February 5, 2009, was the opening ceremony and reception for the Clark County, NV Centennial. It was held at the Clark County Museum on Boulder Highway, and hosted by District G Commissioner and Commission Chairman Rory Reid, and District A Commissioner Steve Sisolak. If Commissioner Reid's name sounds familiar, you may have heard of his father, US Senate Majority Leader, Senator Harry Reid.
The catered reception began at 5:30 with food and drink available in the museum courtyard. After everyone had a chance to mingle, the gathering was addressed first by Rory, who mentioned that the year-long celebration wouldn't be including showgirls or fireworks. Instead Centennial Events will feature Clark County's history from it's very humble beginnings of mining and farming as it grew around the small railroad town of Las Vegas. He went on to add that a recent survey found that as a global brand recognition, Las Vegas is second only to Oprah. Steve added to the focus on the history and people that have made Clark County what it has grown into today, with an estimated population exceeding 2 million. I think this simple approach is to reflect more on the reality of life here in the valley, than the neon and glitz that have captured that global awareness.
While so many know the 'brand' of Las Vegas, many of our near 40 million visitors have never actually been to Las Vegas. Yes that's right, if you haven't ventured north of Sahara on the Strip, you've never been. The Strip is actually in unincorporated Clark County, in the towns of Winchester and Paradise, and now with the resort corridor expanded to the south, the unincorporated town of Enterprise. That's just one of the misconceptions of Las Vegas. Another is often because of the limited view, as a good percentage of our visitors spend much of their time along the 4 miles of Strip. They miss what's hidden in the other near 600 square miles of the Las Vegas Valley and it's surrounds. From wildlife and the natural beauty of our mountains and desert, to the watersports of the massive Lake Mead, and just about every other form of recreation all to be found lurking in our communities. You can discover some of it my other blog posts, and the ones on Arts and Culture or Recreation might be a place to start.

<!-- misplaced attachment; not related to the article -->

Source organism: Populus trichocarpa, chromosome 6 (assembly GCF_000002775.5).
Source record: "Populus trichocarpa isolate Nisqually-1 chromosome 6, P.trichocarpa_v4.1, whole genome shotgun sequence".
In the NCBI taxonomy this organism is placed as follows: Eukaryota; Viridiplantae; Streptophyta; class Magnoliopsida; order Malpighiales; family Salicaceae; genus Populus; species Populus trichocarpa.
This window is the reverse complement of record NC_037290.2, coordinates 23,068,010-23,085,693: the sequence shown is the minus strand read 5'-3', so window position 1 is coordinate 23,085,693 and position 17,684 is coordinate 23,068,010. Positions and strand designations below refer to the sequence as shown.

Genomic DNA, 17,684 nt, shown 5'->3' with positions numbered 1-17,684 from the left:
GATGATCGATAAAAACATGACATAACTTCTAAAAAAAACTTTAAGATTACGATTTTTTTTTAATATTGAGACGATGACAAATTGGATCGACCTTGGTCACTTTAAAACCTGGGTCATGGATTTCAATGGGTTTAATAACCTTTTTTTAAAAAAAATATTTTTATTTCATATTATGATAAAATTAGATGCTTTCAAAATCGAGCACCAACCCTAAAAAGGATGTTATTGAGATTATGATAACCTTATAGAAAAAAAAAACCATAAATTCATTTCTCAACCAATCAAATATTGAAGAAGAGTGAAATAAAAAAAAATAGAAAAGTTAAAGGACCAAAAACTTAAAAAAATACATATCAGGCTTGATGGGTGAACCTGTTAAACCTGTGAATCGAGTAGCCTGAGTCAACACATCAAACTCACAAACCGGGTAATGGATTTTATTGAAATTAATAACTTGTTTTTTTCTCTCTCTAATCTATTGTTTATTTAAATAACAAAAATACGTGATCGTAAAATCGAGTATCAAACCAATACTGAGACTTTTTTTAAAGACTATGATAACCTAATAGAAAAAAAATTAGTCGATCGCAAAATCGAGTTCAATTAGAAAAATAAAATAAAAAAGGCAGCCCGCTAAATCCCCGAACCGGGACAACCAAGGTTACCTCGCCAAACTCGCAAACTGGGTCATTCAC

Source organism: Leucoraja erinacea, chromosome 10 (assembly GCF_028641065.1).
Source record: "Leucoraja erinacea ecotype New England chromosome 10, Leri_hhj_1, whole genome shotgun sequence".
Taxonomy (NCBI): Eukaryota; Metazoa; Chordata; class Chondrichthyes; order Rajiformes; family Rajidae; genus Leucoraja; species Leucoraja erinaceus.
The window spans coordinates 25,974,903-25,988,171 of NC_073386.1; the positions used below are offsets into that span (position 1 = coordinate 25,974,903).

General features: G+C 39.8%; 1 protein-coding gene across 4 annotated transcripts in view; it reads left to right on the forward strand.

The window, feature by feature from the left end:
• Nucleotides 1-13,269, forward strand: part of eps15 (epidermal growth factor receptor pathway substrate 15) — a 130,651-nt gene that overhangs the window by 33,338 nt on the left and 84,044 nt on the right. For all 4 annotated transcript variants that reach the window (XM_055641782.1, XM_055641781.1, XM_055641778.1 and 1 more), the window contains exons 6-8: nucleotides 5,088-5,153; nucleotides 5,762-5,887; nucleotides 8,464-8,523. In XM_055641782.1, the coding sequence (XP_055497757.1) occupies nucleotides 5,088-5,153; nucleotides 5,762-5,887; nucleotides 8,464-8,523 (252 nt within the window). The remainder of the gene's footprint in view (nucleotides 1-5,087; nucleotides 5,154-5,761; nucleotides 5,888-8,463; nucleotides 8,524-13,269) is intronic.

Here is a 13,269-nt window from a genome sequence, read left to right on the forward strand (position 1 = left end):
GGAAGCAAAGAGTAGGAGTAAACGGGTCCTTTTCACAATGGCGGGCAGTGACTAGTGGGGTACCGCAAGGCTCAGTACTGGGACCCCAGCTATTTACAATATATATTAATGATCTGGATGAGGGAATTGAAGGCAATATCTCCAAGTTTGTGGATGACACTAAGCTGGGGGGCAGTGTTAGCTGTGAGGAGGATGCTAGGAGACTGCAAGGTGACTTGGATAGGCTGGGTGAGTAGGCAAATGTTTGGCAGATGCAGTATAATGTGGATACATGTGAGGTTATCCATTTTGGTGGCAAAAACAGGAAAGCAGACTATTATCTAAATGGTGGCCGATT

After the speakers, the museum's centennial exhibits were opened. In addition to the fixed displays that date back to the valley's evolution from ancient ocean to desert, there are several displays of memorabilia. Most of it was donated for use in this 100 year celebration. A harpist performed as the some chatted either while waiting to go through or as they prepared to go outside. The night also offered guided tours of each of the unique period homes of Las Vegas. Later this year is another Centennial event that will add to that outdoor display. The famous Candlelight Wedding Chapel that had been home to many weddings, including celebrities, will be added to the collection of relocated and restored buildings. You can find more about them, along with pictures, here in my post on The Las Vegas Homes of Heritage Street.
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